by Ryan Lasal
John Gruden and Mike Mayock ftw? While John Gruden has the pedigree to leave Raiders fans optimistic heading into his second season, Mike Mayock is about to show the football world whether a draft analyst can be a General Manager. Although, since the Raiders won’t even start playing in Vegas until 2020, does anything that happens this season even matter? One thing is for sure if this team isn’t the focus of HBO’s Hard Knocks series this year, HBO has failed us all.
The Raiders have already made a number of significant moves in the off-season, which we’ll cover in a bit, but they still possess the 6th most cap space in the league at about $33 million. That’s a good thing because the Raiders still have a lot of work to do in order to build this team into anything to be proud of. With 67 players under contract and 8 draft picks as of writing, the team has 15 more positions to fill with that cap space. That is a significant number considering most of the additions at this point will be at a bargain or minimum contracts. The only significant dead money as of now is Jordy Nelson ($1.8m) and Donald Penn ($1.75m). The Raiders currently have 5 players that will have 8 figure cap hits this season, QB Derek Carr, C Rodney Hudson, LT Trent Brown, WR Antonio Brown, and WR Tyrell Williams .
Mike Mayock has not sat idly by while learning how to be a General Manager. His off-season was opened by trading for the much-maligned Antonio Brown for a third-round pick and fifth-round pick. The move gave the Raiders a legitimate weapon for Derek Carr after trading Amari Cooper during the 2018 season. The Raiders then added another weapon by signing WR Tyrell Williams to a 4-year deal worth $44 million, $22 million of which is guaranteed. To make sure that Carr can stay upright long enough to find his fancy new receivers, the team also decided to make LT Trent Brown the highest paid offensive lineman in NFL history with a 4-year $66 million dollar deal. Whether any of the deals work out is yet to be seen, but the Raiders definitely have made moves to try and improve offensively.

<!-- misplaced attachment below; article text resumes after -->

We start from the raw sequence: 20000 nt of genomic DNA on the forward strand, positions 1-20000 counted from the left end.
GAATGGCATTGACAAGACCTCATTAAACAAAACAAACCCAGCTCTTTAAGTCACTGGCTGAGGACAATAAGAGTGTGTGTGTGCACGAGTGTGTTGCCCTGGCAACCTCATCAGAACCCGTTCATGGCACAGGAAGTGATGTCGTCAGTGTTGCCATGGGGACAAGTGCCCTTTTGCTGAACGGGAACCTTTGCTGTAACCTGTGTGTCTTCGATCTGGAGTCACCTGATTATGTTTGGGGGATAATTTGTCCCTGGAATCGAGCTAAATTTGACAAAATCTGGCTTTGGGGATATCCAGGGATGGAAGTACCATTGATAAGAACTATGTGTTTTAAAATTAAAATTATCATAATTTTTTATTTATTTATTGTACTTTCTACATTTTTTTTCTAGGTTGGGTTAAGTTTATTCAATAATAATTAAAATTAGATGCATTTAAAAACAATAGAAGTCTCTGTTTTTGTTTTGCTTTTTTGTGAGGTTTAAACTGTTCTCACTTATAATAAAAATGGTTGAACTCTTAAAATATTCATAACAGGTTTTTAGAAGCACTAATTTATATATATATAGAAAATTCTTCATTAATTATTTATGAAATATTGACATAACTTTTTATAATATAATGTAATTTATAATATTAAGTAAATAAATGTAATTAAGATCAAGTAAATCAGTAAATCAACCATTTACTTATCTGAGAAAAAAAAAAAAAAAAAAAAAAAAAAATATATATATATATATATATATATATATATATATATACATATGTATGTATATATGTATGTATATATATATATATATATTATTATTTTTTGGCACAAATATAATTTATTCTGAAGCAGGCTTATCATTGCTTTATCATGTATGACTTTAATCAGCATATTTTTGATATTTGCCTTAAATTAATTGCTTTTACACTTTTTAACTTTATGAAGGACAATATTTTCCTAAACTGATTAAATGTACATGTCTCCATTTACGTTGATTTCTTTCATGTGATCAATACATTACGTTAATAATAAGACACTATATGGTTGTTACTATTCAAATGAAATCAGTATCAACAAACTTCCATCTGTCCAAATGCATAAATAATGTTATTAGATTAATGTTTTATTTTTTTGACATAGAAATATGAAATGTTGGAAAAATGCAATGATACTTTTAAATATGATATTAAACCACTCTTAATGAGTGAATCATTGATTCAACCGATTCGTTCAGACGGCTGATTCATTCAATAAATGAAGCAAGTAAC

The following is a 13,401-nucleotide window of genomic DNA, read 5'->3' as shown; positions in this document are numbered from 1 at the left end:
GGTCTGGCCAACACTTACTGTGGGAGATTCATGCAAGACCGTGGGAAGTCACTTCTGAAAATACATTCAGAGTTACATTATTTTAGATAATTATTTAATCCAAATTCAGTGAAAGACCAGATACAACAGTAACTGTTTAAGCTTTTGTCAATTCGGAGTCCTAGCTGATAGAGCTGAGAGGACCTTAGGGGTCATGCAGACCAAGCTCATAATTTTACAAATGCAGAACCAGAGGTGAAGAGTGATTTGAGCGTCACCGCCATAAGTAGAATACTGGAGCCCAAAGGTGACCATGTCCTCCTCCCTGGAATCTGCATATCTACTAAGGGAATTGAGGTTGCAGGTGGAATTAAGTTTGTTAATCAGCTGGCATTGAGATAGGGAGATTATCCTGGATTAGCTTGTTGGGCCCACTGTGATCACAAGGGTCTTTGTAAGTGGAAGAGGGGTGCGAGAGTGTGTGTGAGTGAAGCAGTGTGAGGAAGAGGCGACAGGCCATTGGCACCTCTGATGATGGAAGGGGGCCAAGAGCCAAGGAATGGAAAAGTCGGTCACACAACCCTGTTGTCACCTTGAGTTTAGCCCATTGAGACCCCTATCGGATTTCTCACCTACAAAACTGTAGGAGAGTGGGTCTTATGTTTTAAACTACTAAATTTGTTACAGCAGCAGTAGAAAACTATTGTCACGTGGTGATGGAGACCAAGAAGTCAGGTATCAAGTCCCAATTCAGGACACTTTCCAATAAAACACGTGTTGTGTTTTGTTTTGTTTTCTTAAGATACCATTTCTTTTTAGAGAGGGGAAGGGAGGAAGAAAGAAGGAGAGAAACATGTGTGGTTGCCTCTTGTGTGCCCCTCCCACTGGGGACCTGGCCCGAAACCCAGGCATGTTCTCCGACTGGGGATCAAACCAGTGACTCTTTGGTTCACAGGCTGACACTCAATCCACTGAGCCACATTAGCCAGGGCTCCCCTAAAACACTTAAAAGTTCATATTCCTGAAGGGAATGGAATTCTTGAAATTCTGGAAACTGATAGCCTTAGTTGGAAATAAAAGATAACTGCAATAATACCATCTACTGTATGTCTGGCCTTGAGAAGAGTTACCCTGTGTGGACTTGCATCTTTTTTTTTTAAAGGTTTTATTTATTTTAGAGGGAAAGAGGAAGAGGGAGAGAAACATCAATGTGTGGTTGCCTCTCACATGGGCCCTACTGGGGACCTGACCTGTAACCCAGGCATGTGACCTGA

As previously mentioned, the Raiders possess eight draft picks in this year’s draft. That may not sound like a lot to make an improvement, but 3 of those picks are in the 1st round (4, 24 (via Bears for Mack), 27 (via Cowboys for Cooper)). This allows a lot of versatility for a team with gaps all over the roster (EDGE, CB, LB, TE, IOL, S, IDL). The primary spot to watch right now is the #1 pick, where the Arizona Cardinals have a real interest in Kyler Murray. If Murray is not the pick at one, John Gruden reportedly loves the Oklahoma phenom. The idea of drafting Murray and letting him sit behind Derek Carr for a season or two is an enticing one, and one that a team with 3 first round picks can legitimately consider. If Murray is gone at four, that leaves a lot of defensive talent on the board. One of Nick Bosa, Josh Allen, or Quinnen Williams will all be there and Gruden would be happy to add any of the three to his defense. Further down the round, the Raiders have two of four picks. This allows them to bolster their first-round haul, or move up in the first round if the player they love falls. Assuming they hold, they’ll be able to address the defensive line position they did not fill at four. Players in this range include Christian Wilkins (EDGE, Alabama), Byron Murphy (CB, Washington), Chauncey Gardner-Johnson (S, Florida), and Clelin Ferrill (EDGE, Clemson). After the first round, the Raiders have only five remaining draft picks. So while the thought of adding three first-round picks who can start right away (or two and a franchise QB waiting in the wings), don’t discount the idea of the Raiders trading back from 24, or even 4 if Murray is gone, to acquire additional Day 2 picks.